Teamster unfair labor practices strike spreads

An ufair labor practices strike by Republic/Allied Waste landfill workers in Youngstown, Ohio spread to five other Republic facilities in Ohio cities on April 15. Meanwhile in McDonough, Georgia another group of Republic workers began their own unfair labor practices strike.

“I’m on strike because I’m sick of this $8 billion company breaking the law to intimidate and bully us,” said Darrell Zeh, a Youngstown landfill worker and member of Teamsters Local 377. “We’re the ones who work every day to make them all that money. I’ve picketed now in three other cities, and the support has been overwhelming. Everyone seems to be fed up with this corporation’s greed.”

Members of Teamster Local 377 who work at Republic’s Youngstown landfill have been on strike since March 27. The striking workers and the company failed to reach an agreement on a new contract in October, but negotiations continued until the company began unilaterally implementing more than 50 new work rules, which prompted the walkout.

The strike in Youngstown is the latest skirmish between Republic and the Teamsters as the company seeks to lower worker health care and pension benefits and worsen working conditions one local at a time..

More than 2,000 Republic workers across the country are currently working without contracts. In Evansville, Indiana, Republic locked out its workers for six weeks last summer in an attempt to force concessions. In Mobile, Alabama, the company forced a strike by refusing to honor a binding contract. Republic workers in Memphis, staged a three-day unfair labor practices strike in January to protest the company’s refusal to pay safety bonuses and other contract violations.

“Republic has been bullying its workers by locking them out of their jobs without pay, withholding paychecks, and demanding contract concessions — even though the company makes hundreds of millions in profits each year,” said Ken Hall, Teamsters international general secretary-treasurer.

Teamsters have relied on solidarity to resist company bullying.

After the Youngstown landfill workers went on strike, they set up a picket line at another Youngstown Republic facility not on strike. Drivers and mechanics at the facility, who also belong to Local  377, refused to cross the pickets and stayed off work for about a week until the strikers moved their pickets to another location.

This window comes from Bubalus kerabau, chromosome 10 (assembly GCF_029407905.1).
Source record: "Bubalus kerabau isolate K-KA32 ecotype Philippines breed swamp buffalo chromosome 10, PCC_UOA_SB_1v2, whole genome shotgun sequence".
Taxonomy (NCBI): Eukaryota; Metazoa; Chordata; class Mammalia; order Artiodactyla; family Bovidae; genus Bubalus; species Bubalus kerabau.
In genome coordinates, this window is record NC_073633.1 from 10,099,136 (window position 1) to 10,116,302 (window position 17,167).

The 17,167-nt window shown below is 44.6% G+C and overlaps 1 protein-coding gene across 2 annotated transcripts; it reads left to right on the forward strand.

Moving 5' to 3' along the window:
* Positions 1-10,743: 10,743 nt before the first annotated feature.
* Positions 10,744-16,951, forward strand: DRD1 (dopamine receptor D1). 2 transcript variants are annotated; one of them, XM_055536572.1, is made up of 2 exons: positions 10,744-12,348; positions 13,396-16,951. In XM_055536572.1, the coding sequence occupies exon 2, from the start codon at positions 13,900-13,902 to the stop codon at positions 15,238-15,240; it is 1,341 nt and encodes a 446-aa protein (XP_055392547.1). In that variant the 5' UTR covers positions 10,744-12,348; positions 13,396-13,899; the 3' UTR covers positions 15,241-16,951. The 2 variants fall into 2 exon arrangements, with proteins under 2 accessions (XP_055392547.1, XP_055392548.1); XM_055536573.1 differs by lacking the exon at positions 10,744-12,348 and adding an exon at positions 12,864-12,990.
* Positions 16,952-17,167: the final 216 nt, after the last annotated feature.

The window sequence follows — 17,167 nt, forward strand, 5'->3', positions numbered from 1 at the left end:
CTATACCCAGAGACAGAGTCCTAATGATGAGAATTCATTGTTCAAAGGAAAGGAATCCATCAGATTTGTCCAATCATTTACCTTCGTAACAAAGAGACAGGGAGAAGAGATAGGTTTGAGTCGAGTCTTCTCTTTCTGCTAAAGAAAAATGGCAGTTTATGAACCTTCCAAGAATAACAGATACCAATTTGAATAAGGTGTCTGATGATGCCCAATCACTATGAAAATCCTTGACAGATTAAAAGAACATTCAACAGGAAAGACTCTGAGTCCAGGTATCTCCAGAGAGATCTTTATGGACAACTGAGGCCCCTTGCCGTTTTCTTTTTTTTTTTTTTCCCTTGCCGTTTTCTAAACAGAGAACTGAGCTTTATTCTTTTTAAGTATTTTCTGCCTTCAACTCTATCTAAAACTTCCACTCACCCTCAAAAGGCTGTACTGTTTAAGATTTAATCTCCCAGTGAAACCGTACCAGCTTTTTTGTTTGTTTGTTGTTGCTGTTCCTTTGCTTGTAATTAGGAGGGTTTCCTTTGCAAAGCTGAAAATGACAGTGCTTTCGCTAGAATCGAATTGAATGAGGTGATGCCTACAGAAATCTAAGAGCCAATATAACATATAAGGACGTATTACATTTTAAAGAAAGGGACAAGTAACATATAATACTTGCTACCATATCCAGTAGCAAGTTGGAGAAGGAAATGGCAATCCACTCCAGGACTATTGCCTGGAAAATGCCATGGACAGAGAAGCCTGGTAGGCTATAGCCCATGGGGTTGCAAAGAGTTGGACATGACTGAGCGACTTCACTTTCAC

When Local 377 members showed up at a Republic facility is Evansville, Indiana, members of Teamsters Local 215, who remembered last summer’s lockout, refused to cross the picket.

From Evansville, the strikers moved to California where solidarity strikes at seven Republic facilities temporarily disrupted services.

The company and the Youngstown landfill workers returned to the bargaining table on April 8, but little progress has been made prompting Local 377 to send pickets today to Republic hauling yards in Youngstown, Columbus, Canton, Cleveland, and Elyria.

“When I started talking to my colleagues from other cities, we realized that Republic treats workers this way everywhere,” said Paul Auxer, a Republic driver in Columbus and Teamster Local 284 member. “We’ll be out as long as we need to be. When Round 2 comes–if it comes to that–we’ll be out here again supporting our brothers and sisters however it’s needed.”

As it negotiates new contracts with different Teamster locals, one of Republic’s common goals is to force locals to withdraw from the Teamsters Central States Pension Fund. In Youngstown and other locations, the company has proposed replacing the workers defined pension benefit administered by the Central States Pension Fund with a 401(k) plan that would cost the company less money.

Republic says that replacing the defined benefit plan with a 401(k) plan will be a better deal for the workers because the Central States Pension Fund is facing financial challenges. According to the Wall Street Journal, “investment losses and hard times for trucking companies that pay into the Central States Pension Fund have sapped the fund of money it uses to pay promised benefits.”

The Teamsters acknowledge that the pension fund is facing challenges, but steps have been taken to shore it up and withdrawing more employer contributions as Republic proposes will undermine these efforts.


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